a The mechanism of the shear-thinning feature of A–C bioink. b The mechanism of the GelMA precursor solution sol–gel transferring. c Flow sweep testing. d Fitting with Bingham fluid model. e Yield stress. (n = 3 independent experiments. Data are presented as mean value ± SD.) f Oscillation frequency testing. g Thixotropy testing. h Recycled flow temperature ramp testing.

Bioink should own fluidity to form filaments from nozzles and display solid feature to maintain the shape. The oscillation frequency testing results showed that all A–C bioinks under different temperatures owned a solid/fluid feature under low/high frequency, respectively, benefiting by Bingham fluid property (Fig. 3f). Remarkably, traditional mono-component GelMA bioink would transfer to solization and cannot maintain shape at body temperature (37 °C). However, even under 37 °C, A–C bioink still showed solid state under low frequency, verifying its feasibility for depositing on wounds. The thixotropy results by adding periodically varied oscillation amplitudes (200% and 1%) indicating the state transfer of A–C bioink was rapid and obvious, confirming its rapid self-healing speed. (Fig. 3g)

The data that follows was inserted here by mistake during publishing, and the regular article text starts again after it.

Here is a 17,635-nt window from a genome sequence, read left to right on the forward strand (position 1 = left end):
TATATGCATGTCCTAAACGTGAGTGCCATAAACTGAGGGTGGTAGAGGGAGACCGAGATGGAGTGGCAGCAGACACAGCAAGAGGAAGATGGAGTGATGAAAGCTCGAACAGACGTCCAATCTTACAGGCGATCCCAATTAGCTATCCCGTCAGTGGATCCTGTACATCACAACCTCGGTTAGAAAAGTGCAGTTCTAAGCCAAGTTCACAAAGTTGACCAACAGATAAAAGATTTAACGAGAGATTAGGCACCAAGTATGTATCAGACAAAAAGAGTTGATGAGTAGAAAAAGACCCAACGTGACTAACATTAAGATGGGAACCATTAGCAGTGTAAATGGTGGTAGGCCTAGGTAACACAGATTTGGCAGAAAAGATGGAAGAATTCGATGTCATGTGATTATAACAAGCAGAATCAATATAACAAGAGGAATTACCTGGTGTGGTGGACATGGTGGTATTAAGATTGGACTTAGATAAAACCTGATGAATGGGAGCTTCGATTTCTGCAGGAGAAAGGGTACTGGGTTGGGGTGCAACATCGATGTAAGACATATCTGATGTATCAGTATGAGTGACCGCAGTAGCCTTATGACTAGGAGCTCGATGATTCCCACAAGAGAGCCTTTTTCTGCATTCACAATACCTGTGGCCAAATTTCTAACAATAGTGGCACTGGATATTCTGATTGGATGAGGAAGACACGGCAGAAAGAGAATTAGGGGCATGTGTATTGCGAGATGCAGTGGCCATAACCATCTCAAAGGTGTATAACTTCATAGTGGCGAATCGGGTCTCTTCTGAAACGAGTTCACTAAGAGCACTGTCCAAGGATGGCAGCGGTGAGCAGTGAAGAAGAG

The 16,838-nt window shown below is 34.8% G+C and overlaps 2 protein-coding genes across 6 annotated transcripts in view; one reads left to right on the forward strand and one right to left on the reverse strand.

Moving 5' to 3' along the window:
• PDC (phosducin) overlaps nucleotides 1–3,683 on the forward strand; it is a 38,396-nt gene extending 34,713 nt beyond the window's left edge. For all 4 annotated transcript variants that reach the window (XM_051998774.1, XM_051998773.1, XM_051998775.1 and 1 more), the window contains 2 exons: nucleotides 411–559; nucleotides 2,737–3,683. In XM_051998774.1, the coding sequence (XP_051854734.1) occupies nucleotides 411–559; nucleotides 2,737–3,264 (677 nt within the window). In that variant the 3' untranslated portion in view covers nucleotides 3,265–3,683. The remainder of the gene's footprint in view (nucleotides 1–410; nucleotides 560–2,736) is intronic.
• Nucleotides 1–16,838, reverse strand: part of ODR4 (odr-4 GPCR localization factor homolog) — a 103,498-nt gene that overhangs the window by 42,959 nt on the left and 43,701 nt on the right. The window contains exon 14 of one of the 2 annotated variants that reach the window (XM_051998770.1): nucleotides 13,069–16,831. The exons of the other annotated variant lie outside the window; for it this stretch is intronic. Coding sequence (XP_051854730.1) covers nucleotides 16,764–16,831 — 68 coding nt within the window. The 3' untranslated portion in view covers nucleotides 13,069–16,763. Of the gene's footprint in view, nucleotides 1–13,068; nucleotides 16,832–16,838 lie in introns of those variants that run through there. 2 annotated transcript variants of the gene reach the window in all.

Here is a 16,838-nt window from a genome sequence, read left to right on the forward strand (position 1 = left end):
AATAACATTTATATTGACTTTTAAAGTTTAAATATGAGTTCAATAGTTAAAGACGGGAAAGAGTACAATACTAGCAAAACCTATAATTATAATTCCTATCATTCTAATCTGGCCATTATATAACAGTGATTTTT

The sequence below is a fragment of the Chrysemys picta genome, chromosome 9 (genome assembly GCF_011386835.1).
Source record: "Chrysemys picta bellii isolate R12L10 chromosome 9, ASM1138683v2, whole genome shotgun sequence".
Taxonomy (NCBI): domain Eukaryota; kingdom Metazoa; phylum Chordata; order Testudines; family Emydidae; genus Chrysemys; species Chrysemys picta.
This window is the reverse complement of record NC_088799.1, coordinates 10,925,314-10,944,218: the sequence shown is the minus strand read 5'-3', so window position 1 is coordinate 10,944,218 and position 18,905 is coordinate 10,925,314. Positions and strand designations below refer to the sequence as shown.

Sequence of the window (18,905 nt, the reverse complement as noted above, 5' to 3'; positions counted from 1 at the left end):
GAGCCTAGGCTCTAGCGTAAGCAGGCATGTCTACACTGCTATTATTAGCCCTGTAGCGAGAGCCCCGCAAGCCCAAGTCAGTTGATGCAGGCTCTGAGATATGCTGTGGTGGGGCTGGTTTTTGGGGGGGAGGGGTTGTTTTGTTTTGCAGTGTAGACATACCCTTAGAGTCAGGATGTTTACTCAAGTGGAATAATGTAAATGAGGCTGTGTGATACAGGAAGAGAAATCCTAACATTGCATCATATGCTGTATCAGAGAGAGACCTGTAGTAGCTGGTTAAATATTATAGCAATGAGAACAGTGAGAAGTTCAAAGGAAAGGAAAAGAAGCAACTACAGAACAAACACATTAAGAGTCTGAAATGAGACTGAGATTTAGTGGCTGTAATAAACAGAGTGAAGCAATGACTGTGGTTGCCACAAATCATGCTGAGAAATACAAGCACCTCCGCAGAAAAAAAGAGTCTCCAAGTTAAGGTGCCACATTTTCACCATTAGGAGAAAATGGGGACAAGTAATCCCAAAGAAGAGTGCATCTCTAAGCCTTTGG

Thermo-sensitive bioinks need time to achieve stable state under certain temperature. Besides, for a certain temperature, the sol–gel state at certain time would be affected by the previous state and totally different during the temperature-increasing/decreasing process. Flow temperature ramp testing of A–C and C bioink was carried out to examine the viscosity variation in repeatedly increasing/decreasing temperatures (4–39 °C, 5 °C/min) for three times (I–III) (Fig. 3h). The results showed that even the viscosity curves of the temperature-increasing/decreasing process of the same bioink were not superimposed, verifying poor state reversibility and stability of thermo-sensitive bioink. However, compared to C bioink, the zones surrounded by the viscosity curves in the continuous three tests of A–C bioink were nearly superimposed, indicating A–C bioink could effectively avoid the effect of the previous state. Furthermore, for such a wide temperature changing range, the viscosity of C bioink stretched 4–5 magnitudes, whereas that of A–C bioink maintained inside 1 magnitude because of the dominant role of microgels. Remarkably, promising bioprinting temperatures of 20–24 °C were also the dramatical viscosity-changing range. It could be imagined that once a tiny temperature floating in this range happened during the in-situ bioprinting, the viscosity of traditional bioink would sharply vary and bring unpredictable risk while A–C bioink can perfectly maintain the viscosity stability to a great extent and guarantee the treatment validity.